In the May 20, 1915 edition of the Bluefield Daily Telegraph it is reported that Graham, VA may land a "big soft drink factory".(1) The article goes on to note that the town at this point doesn't have a modern soft drink concern, so apparently Chrystal Bottling & Cider Company is indeed gone by 1914.(1) I’m not sure if this article is referring to the same company that appears in the blurb from the October 22, 1915 which states that J. D. Patnaude had located in Graham and would engage in the manufacture of soft drinks, which would include Coco-Cola (Coca-Cola was often spelled this way earlier on).(1) The new building that would house this new bottling works was being built on Highland Avenue at the time of the blurb by C. W. Kelster. According to a Bluefield Daily Telegraph article from January 6, 1916 the company was named the Cane Cola Bottling Company, and the Patnaudes who were originally from Canada, were experienced soft drink manufacturers.(1) They made all flavors of sodas including a Ginger Ale and leader Cane Cola (not Coco-Cola, easy mistake).(1) I seriously doubt that this company lasted very long, if business was good, then Coca-Cola would have ripped them to shreds for the name. Actually in a list of imitators published in Pat Roddy’s book 75 Years of Refreshment Cane Cola is listed among the list of names of Coca-Cola "imitators" in 1917 so this might explain why they didn't survive.(2) Coca-Cola didn't stand for anyone using any variation of their trademark including the use of the word cola.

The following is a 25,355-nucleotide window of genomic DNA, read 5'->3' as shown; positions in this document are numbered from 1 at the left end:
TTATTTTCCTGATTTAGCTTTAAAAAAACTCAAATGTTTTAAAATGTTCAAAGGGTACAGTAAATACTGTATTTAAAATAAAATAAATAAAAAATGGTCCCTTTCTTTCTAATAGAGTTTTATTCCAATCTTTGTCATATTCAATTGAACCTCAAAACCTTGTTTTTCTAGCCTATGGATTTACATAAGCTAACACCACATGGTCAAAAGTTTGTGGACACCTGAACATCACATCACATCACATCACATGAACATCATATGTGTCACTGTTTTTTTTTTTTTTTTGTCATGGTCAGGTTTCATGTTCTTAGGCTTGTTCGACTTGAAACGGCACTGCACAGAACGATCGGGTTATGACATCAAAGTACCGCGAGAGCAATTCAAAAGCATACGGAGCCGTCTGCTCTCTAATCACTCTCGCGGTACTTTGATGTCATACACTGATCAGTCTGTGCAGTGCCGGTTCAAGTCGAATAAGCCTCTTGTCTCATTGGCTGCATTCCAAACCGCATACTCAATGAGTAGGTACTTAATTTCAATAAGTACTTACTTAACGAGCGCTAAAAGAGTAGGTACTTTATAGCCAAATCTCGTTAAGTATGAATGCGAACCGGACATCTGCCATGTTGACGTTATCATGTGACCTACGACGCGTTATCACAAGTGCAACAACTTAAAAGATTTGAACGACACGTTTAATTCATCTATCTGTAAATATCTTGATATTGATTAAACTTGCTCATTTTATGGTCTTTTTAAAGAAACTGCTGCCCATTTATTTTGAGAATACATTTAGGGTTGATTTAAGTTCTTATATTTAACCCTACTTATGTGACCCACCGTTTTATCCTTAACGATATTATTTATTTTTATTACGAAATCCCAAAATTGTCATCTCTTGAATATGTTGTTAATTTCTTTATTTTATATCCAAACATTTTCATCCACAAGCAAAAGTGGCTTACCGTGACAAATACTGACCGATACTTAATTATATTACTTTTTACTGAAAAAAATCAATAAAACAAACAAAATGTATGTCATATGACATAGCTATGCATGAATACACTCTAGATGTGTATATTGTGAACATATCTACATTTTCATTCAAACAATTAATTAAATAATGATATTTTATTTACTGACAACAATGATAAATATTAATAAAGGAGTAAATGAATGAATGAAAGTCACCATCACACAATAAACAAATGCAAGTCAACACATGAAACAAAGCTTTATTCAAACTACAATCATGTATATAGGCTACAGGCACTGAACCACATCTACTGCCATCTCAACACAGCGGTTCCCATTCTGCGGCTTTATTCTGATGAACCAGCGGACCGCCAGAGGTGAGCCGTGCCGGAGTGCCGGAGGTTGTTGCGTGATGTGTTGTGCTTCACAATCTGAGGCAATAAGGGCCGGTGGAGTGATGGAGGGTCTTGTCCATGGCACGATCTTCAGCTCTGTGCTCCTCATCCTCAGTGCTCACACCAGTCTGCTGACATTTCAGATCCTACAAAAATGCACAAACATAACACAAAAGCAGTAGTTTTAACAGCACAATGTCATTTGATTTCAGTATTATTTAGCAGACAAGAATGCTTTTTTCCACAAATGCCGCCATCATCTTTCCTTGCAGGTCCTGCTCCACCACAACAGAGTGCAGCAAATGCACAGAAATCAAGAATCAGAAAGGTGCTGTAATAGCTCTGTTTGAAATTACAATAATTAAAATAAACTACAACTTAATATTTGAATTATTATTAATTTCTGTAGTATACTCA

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(1) Bluefield Daily Telegraph 1915-1916

(2) "75 years of Refreshment" By Pat Roddy, Jr. Copyright 1983